Page 1
Page 2
Page 3
Page 4
Page 5
Page 6
Page 7
Page 8
Page 9
Page 10
Page 11
Page 12
Page 13
Page 14
Page 15
Page 16
Page 17
Page 18
Page 19
Page 20
Page 21
Page 22
Page 23
Page 24
Page 25
Page 26
Page 27
Page 28
Page 29
Page 30
Page 31
Page 32
Page 33
Page 34
Page 35
Page 36
Page 37
Page 38
Page 39
Page 40
Page 41
Page 42
Page 43
Page 44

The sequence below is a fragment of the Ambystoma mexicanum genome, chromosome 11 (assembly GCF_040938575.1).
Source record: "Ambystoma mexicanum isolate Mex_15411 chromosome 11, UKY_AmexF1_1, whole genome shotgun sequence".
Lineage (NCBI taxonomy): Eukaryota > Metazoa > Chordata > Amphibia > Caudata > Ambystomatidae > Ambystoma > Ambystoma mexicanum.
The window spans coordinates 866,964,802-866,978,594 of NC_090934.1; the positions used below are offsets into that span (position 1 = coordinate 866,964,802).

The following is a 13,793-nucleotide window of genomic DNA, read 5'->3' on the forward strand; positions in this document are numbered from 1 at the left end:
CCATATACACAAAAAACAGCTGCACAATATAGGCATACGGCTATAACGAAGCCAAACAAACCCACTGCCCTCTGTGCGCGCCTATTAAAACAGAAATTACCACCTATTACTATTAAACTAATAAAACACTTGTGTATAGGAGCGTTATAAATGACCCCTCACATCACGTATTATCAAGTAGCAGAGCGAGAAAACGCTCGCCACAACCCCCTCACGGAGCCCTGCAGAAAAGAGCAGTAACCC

22 I EUROPEAN SEED I EUROPEAN-SEED.COM nnovation is the driving force behind the seed sector. Companies that fail to invest in research and development are bound to end up at the tail end of the market very quickly. The European Seed Association estimates investment in RD at 15 per cent of the turnover on average whereas some companies manage to invest up to 30 per cent. A lot of innovation thus stems from company investment. However we shouldnt think we can do it all on our own. Governments are important for creating an environment that stimulates investment in research and to maintain a knowledge infrastructure that trains the next generation of bright in-company innovators who come up with breakthrough innovations. Innovation policies therefore play a crucial role in the development of a vibrant seed sector. Innovation policies may consist of several components the most important relate to tax incentives support for public research and the protection of intellectual property. Much has been written about the latter and a brief summary may suffice here plant breeders rights their efficient procedures and effective enforcement complemented by patent trademark and trade secret systems that are well aligned and balanced with breeders rights are crucial for an innovative seed sector. With regard to tax incentives a wide array of opportunities exist. Countries may have zero or reduced company tax levels PUBLIC INNOVATION POLICIES RELEVANT TO THE SEED SECTOR for income derived from breeders rights or other intellectual property. Others may make investments in RD infrastructure and or expenses for staff involved in RD tax deductible. Such measures are very relevant to our sector even though research managers sometimes complain they may not have a final say in the use of amounts thus saved. The third component warrants extra attention. Despite enormous investments in RD by private companies the public research infrastructure has proven to be a critical aspect to the success of the commercial seed sector. Various models exist in different countries. With regard to breeding in the public sector the United States and the Netherlands may be extremes. The United States has a history of plant breeding in the public sector spearheaded by the navy collecting potentially useful materials worldwide in the 19th century and testing and adapting those materials to U.S. conditions at land grant universities. Even nowthough the trend is fast declining in recent years variety development of most crops is still taking place at universities. Private breeding concentrates on some major field crops and vegetables. On the other hand in Europe plant breeding in the 19th century started in the private sector. The names of initial seed entrepreneurs still persist in todays seed business such as Vilmorin Desprez and Groot. Following that history the public sector in the Netherlands has explicitly avoided developing varieties in the public sector when private breeders are present. Instead the public sector concentrates on supporting private breeding through upstream breeding research. For example in the early 1980s carnation breeding was virtually dead because there was little to improve on the big red pink and white varieties. When the Institute for Horticultural Plant Breeding through interspecific crosses developed innovative multi-floral carnations with a wide diversity of colours it was not allowed to release finished varieties since some flower breeders were eager to step into this new range of products. The half-bred material was given to these breeders and they developed a thriving carnation breeding industry once again. This strict arrangement was to a large extent the result of excellent cooperation between the public and private sectors with representation of the private sector on the boards of public institutes. Actual plant breeding at Wageningen University is done on apples pears and new field crops such as quinoa and Crambe only. Currently public-private collaboration is the standard for research policies in the Netherlands and increasingly European Union policies as well. Public-private projects are excellent in applied and what the EU calls industrial research. However some negative consequences have been observed already. Where private contributions BY NIELS LOUWAARS